Earlier this year, Hotel Artemis, a film with a big name cast gathering inside a hotel for various reasons, was released. It didn’t last long in theaters, and it’s not hard to understand why: the film couldn’t figure out what it wanted to be as the majority of the cast sailed through their usual schtick without much passion behind it. None of the characters were all that likable, mostly because, aside from the Doctor (Jodie Foster), we never really got to know any of them outside of their overt personalities, so their choices didn’t give us anything to identify with or hold onto. Fast forward a few months to Bad Times at the El Royale, another film with an all-star cast about a group of strangers coming together at a hotel for their own nefarious purposes. The similarities end there, as El Royale turns out to be what Hotel Artemis was hoping to be.
Unlike Artemis, El Royale spends plenty of its two hour runtime developing each character, beginning with a brilliant introduction of the core group. Within minutes, we meet Darlene Sweet (Cynthia Erivo) an aspiring singer seeking a better life away from her sordid past with men; Father Flynn (Jeff Bridges), a priest on his way home after visiting his brother; Laramie Sulliven (Jon Hamm), a vacuum salesman stopping for a quick respite; and Emily Summerspring (Dakota Johnson), a young woman who wants to be left alone. Each one is painted with a specific brush that distinguishes them perfectly, showcasing different levels to their personalities (no matter how small) before we fully get to know who they really are and the reasons behind why they are at the hotel.
The rest of the film is broken up into small chapters to reveal the answers to those questions. Father Flynn is actually a thief looking for a stash of money hidden away from an old heist while Emily is running from someone after kidnapping a young girl. But the characters aren’t the only ones we learn has an agenda. The hotel itself, run by a kid (Lewis Pullman) with his own past he’s trying to run away from, is also hiding a secret that everyone learns about individually through their unwelcome stay. As the relationships build and secrets are exposed, we become more engaged in what’s happening and where the film might be going. By the time Chris Hemsworth shows up as a cult leader with a bone to pick, we’ve completely invested in these people’s lives and have chosen who should and shouldn’t survive the rain-soaked night.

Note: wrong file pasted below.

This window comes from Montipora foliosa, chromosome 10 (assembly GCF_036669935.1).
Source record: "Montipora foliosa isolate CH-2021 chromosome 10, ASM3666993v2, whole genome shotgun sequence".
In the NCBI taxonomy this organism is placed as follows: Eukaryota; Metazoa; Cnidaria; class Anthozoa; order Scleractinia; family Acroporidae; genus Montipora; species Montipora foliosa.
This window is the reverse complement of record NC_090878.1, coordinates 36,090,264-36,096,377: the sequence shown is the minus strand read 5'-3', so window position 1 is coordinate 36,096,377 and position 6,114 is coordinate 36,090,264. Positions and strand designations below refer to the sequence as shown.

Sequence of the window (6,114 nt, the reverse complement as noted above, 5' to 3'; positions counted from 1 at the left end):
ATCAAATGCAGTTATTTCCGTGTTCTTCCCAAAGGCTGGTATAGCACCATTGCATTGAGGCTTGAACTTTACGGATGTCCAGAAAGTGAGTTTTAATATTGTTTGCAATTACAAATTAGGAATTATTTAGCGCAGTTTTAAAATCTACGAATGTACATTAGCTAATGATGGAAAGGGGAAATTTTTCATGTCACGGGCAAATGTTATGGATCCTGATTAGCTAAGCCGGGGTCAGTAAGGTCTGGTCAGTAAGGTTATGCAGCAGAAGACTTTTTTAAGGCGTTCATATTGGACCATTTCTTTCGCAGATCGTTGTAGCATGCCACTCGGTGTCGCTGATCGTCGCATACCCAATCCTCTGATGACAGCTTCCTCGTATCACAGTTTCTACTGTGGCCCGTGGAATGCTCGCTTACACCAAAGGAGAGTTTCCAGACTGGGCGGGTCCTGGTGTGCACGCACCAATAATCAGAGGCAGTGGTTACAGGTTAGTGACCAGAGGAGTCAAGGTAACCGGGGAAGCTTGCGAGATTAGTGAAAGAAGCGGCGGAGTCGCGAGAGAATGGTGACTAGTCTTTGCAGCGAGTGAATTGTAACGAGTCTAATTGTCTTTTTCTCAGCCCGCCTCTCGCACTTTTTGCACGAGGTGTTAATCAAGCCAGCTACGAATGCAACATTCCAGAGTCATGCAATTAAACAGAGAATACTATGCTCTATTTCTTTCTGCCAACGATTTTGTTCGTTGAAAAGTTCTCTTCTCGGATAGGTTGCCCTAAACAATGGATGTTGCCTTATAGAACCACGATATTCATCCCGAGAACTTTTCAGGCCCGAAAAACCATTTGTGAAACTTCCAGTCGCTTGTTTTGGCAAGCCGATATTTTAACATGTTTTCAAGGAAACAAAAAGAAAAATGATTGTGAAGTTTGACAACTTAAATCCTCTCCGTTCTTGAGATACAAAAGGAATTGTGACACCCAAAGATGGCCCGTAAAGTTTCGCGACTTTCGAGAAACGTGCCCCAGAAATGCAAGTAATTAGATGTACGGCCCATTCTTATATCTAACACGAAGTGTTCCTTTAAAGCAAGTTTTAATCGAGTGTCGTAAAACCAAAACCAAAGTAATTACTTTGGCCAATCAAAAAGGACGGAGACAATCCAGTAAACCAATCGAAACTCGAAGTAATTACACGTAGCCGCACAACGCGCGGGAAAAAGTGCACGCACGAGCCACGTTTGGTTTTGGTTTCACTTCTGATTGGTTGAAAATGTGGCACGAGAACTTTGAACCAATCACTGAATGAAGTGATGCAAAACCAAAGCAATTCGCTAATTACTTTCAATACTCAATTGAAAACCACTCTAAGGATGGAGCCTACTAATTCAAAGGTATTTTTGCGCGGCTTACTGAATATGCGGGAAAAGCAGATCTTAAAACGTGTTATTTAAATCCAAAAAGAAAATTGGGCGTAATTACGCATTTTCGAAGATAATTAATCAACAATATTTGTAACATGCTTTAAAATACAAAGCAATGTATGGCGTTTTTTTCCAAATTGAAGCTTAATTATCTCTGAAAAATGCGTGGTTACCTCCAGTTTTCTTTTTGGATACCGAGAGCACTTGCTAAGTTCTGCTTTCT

Bridges and Hamm both bring their A game, supporting the rest of the cast with exactly what they need to rise to their level while at the same time separating themselves from the pack. Erivo is best when she’s singing to keep herself occupied, though certainly holds her own among the heavyweights, including Johnson, who seethes with just enough bitchiness but keep her relatable. And lest we not forget Hemsworth, who delivers a killer performance. With all of the heroes he’s played in the past, there’s no doubt he’s making his case to play more rich, layered villains in the future. The one character I thought could have been developed better was Pullman’s bellboy, as his backstory isn’t fully realized until the very end, at which point, you don’t have time to fully ingest it before what he’s hiding is put into play in a big way.
Where the film gets a bit sticky is in the third act. Writer/Director Drew Goddard spends a lot of time developing the characters with several subplots and backstories, but doesn’t seem to know where to take the film, abruptly ending their stories with very little flair or reason behind why they brought certain things to light in the first place. One example is in the hotel itself. They spend a lot of time setting up the fact that the hotel sits on the California/Nevada border, splitting it so that half is in California and half is in Nevada. But this idea never plays into the actual plot in any significant way other than being a really interesting gimmick.
That aside, Goddard has a clear vision and knows what he wants to accomplish. I can’t say the film had anything new to offer in technical aspects, but that doesn’t take away from the overall essence of the film; it actually adds a bit of flavor to the familiar — a twist of intrigue mixed with a hint of something that borders on some weird fetish of enjoyment. There are a couple of scenes that do a very good job of setting the atmosphere for the film as a whole, even as from a story standpoint, things fall a bit short. I guess that’s life, though. You never know what’s in store, and the more you hide who you are, the more you start to lose yourself under a hidden identity where your secrets will be concealed forever because there’s no way out from under them but death. Had Hotel Artemis had an ounce of El Royal‘s flair, it too may have found a voice that sang to the masses with a song of iniquitous gratification.
My Grade: A-
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Damien Chazelle does a terrific job depicting the feel of traveling through and being in space, however First Man falls a bit short when it comes to the rest of the story, which at times feels very disjointed and hollow, adding to a slower pace that keeps you from fully investing in Neil Armstrong’s desire to travel to the moon. B+
Next week, new movies include Halloween, The Girl in the Spider’s Web and The Hate U Give. If you would like to see a review for one of these, or any other film out next week, please respond in the comments below.